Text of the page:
Worldwide Credit Card Statistics

Just how many credit cards are out there these days? Who spends the most on them? Who owes the most? Here are some fascinating credit card statistics from across the globe broken down by country. You might be surprised by some of them!


As of 2010 it was estimated that there were 16 million credit cards in circulation in Australia and that in 2009 Australians spent $19.89 billion on those cards in October of 2009 alone and the average individual credit card balance in that month was $3, 141.00. Unfortunately Australia has the highest rate of cyber crime on the planet and that means that over $1 billion every year is being lost by banks and individual cardholders to credit card fraud committed on the Internet. Despite the fact that in a survey commissioned by one of the country’s largest credit bureaus an astonishing 1.1 million people reported having been victims of credit fraud of some kind (there are 14 million people in Australia) only 30% of those surveyed said they had ever taken any special steps to protect their credit cards or their personal identity online.


Credit card usage in China has increased dramatically over the last few years. In 2003 there were only 3 million credit cards in circulation (remembering that China’s population is approximately 1.34 billion) By March of 2008 that figure had risen to 104 million and when the last figures were compiled in November of 2008 the number of credit cards held by Chinese citizens had risen to 160 million.

The default rate on credit cards in China is believed to run at around 2%, one of the lowest rates in the world. The reason for that might be that under Chinese law a person who defaults on a credit card and owes as little as $3,000 can be imprisoned for up to five years for their “reckless financial behavior”.

Most of the credit cards in China are believed to be held by those who live in and around larger cities like Beijing and it is believed that the 2008 Olympics, which saw an increased number of Chinese merchants agree to take credit cards to accommodate foreign visitors has had a lot to do with the rapid rise in credit card use in China.


For many years despite being a growing center of worldwide industry Japan was really not a nation that had that much time for the concept of credit cards but that is changing and in 2009 a survey of 14,000 Japanese citizens found that while 15% of them still had no credit cards and no intention of getting one 48% of those surveyed said that they now held three or more credit and charge cards. However only 11% of those people charged more than the equivalent of $1,000 a month to them, with mosts reporting that the average monthly spend was around $230 a month and most paid off their balances in full every month.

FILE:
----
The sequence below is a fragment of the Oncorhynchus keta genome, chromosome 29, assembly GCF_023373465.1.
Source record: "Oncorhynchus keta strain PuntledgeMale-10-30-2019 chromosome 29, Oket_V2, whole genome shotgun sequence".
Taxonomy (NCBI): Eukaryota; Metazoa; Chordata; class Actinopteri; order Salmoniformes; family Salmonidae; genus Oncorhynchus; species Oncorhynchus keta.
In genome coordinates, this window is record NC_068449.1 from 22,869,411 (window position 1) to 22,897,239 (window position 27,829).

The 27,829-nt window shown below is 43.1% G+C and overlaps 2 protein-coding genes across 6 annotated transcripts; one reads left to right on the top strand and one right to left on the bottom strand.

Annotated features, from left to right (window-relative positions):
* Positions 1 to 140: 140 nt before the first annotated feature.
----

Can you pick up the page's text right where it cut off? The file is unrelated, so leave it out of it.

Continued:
Russia is another country that has seen a rapid rise in the number of credit cards issued to its citizens in the past few years. In 2007 there were just 12 million credit cards in Russian hands but by 2009 that figure had risen to 24 million and analysts predict there will be more than 35 million credit cards in use by the end of 2011. Still though outside of the largest cities Russians still prefer cold hard cash and many people use their credit cards more like debit cards so that they can pay in cash and not encounter too many difficulties.


In the UK people are almost as fond of credit cards as they are in the US, and have almost as much credit card debt. In a country of about 60 million people the fact that it is believed that there were about 50 million credit cards in circulation in 2009 is really quite an eyeopener. Many people admit to holding multiple credit cards and regularly use them to pay bills like rent and mortgage debts as well as for retail spending. Credit card debt in the UK is second only to the US in the world with 69% of credit card holders carrying a balance on their credit cards every month.

There are fewer credit cards elsewhere in Europe. The French and Spanish are the next biggest countries with higher credit card usage at 34 million and 18 million respectively. By comparison there are only about 4 million credit cards in Germany, despite the fact that the German population is larger than the French. Most Germans prefer to use debit cards to control their spending instead as there are in comparison more than 91 million debit cards in use in the country.


It is really only in South Africa, and to a lesser extent Nigeria that credit cards are commonplace in Africa. The first credit card to make its way to South Africa wasn’t really a credit card at all as American Express was the first “plastic” introduced into the country in 1967. Since then though credit card use has exploded, especially over the last decade with 8 million credit cards in circulation ahead of the 2010 World Cup. One quirk of South African credit card use was that it was illegal to pay for gas with a credit card, although debit cards when they were introduced were acceptable. When the 2010 World Cup brought millions of foreigners into the country though that law was changed.

Who Owes the Most?

With increased credit card usage comes increased credit card debt (with as we have mentioned the apparent exception of China!) As of 2009 according to US News and World Report the following countries were carrying the biggest credit card debt burdens (figures are in billions of dollars!)

US – $775.0

UK – $87.5

Canada – $73.9

Australia – $40.4